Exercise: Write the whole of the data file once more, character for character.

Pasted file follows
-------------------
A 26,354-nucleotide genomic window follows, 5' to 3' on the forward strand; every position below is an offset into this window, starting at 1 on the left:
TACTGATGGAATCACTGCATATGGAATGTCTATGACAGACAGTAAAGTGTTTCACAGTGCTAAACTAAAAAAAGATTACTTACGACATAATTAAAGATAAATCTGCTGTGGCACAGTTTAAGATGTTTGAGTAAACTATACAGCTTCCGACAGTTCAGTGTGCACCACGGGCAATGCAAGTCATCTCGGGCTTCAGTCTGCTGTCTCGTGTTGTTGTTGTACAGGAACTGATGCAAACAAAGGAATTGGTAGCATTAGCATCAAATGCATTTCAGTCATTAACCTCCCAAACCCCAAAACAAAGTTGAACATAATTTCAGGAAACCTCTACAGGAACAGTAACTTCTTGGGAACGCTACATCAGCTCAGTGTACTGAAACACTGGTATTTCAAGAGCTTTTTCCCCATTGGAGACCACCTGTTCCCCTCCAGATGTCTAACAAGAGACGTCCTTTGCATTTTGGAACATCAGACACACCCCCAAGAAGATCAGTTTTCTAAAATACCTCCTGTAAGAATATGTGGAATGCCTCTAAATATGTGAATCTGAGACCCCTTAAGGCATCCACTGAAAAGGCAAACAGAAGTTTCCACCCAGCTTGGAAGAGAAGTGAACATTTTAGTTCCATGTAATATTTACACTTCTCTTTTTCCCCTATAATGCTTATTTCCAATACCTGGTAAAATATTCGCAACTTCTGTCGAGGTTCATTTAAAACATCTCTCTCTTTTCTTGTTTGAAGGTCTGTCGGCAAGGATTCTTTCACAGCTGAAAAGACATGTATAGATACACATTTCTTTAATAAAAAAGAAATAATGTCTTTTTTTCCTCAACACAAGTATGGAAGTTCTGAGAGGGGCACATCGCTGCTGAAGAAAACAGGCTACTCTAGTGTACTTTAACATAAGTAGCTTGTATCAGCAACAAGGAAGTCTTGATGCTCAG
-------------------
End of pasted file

A 26,354-nucleotide genomic window follows, 5' to 3' on the forward strand; every position below is an offset into this window, starting at 1 on the left:
TACTGATGGAATCACTGCATATGGAATGTCTATGACAGACAGTAAAGTGTTTCACAGTGCTAAACTAAAAAAAGATTACTTACGACATAATTAAAGATAAATCTGCTGTGGCACAGTTTAAGATGTTTGAGTAAACTATACAGCTTCCGACAGTTCAGTGTGCACCACGGGCAATGCAAGTCATCTCGGGCTTCAGTCTGCTGTCTCGTGTTGTTGTTGTACAGGAACTGATGCAAACAAAGGAATTGGTAGCATTAGCATCAAATGCATTTCAGTCATTAACCTCCCAAACCCCAAAACAAAGTTGAACATAATTTCAGGAAACCTCTACAGGAACAGTAACTTCTTGGGAACGCTACATCAGCTCAGTGTACTGAAACACTGGTATTTCAAGAGCTTTTTCCCCATTGGAGACCACCTGTTCCCCTCCAGATGTCTAACAAGAGACGTCCTTTGCATTTTGGAACATCAGACACACCCCCAAGAAGATCAGTTTTCTAAAATACCTCCTGTAAGAATATGTGGAATGCCTCTAAATATGTGAATCTGAGACCCCTTAAGGCATCCACTGAAAAGGCAAACAGAAGTTTCCACCCAGCTTGGAAGAGAAGTGAACATTTTAGTTCCATGTAATATTTACACTTCTCTTTTTCCCCTATAATGCTTATTTCCAATACCTGGTAAAATATTCGCAACTTCTGTCGAGGTTCATTTAAAACATCTCTCTCTTTTCTTGTTTGAAGGTCTGTCGGCAAGGATTCTTTCACAGCTGAAAAGACATGTATAGATACACATTTCTTTAATAAAAAAGAAATAATGTCTTTTTTTCCTCAACACAAGTATGGAAGTTCTGAGAGGGGCACATCGCTGCTGAAGAAAACAGGCTACTCTAGTGTACTTTAACATAAGTAGCTTGTATCAGCAACAAGGAAGTCTTGATGCTCAG